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How many words is a picture worth?

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Liz Potter
Written by Liz Potter

Writing definitions for real world objects has always been a challenge for EFL lexicographers – without using technical language, it’s quite tricky to pin down in words the difference between a chamois and an antelope, or a cedar and a sequoia. That is why, as part of our last few updates of Macmillan Dictionary, we have added images of real-world items to many entries. Some of the main categories that have been enhanced by images are flowers, fruit and vegetables, trees, birds, animals both wild and domestic, and dogs. If you need to cheer yourself up, just have a browse of the dog pictures (including puppies).

We have recently added couple of hundred more images, this time focusing on different types of food, and musical instruments. For the food entries, take a look at gateau, ice-cream cone, chilli and brazil nut, for example. Some of the entries for musical instruments have the sound of the instrument as well; you can hear it by clicking on the musical note before the definition. Take a look at flute or tuba. Some entries have had more than one image added, to go with the different meanings. They include sponge, keyboard and pipe.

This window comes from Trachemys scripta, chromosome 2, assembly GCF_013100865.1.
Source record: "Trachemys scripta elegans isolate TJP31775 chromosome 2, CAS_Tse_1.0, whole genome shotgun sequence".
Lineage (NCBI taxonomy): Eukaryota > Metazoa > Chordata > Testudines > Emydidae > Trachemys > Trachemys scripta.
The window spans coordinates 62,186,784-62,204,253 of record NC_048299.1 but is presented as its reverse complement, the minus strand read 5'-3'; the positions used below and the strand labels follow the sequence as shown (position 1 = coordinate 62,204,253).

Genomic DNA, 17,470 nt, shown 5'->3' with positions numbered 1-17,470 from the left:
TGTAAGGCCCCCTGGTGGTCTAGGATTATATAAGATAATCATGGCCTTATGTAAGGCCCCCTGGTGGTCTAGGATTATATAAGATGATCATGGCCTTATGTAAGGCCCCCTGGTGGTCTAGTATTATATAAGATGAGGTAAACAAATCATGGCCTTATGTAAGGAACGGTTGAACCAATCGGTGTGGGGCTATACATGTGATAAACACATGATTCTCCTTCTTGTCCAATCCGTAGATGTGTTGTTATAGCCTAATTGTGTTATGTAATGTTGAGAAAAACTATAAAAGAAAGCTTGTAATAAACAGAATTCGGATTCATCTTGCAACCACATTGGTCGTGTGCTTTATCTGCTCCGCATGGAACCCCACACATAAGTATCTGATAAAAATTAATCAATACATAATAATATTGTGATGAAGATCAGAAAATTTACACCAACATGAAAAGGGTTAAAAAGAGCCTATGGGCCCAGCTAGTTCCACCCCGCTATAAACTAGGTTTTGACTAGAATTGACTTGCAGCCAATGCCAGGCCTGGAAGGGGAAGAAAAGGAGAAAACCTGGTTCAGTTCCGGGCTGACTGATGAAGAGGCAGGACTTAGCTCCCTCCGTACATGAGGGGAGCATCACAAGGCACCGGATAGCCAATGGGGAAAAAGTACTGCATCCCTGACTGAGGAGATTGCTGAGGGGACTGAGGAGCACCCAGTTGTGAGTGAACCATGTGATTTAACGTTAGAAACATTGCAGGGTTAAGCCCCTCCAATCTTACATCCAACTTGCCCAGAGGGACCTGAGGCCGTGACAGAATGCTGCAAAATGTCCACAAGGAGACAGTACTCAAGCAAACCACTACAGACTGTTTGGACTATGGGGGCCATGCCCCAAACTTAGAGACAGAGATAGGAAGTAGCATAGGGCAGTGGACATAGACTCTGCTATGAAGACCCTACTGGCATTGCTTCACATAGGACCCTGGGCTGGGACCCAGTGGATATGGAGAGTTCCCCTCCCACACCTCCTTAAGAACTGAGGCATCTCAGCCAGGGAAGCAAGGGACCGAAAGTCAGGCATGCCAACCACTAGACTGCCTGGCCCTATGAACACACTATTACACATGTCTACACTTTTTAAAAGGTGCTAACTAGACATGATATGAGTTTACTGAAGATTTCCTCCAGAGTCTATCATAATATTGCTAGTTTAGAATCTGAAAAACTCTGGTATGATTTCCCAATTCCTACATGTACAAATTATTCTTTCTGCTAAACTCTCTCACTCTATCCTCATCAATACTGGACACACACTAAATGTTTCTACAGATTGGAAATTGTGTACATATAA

The addition of these images is all part of the process of making Macmillan Dictionary as complete and as helpful as possible. We hope you agree that, as well as aiding understanding, the images are an asset to the dictionary in their own right.

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Liz Potter

Liz Potter

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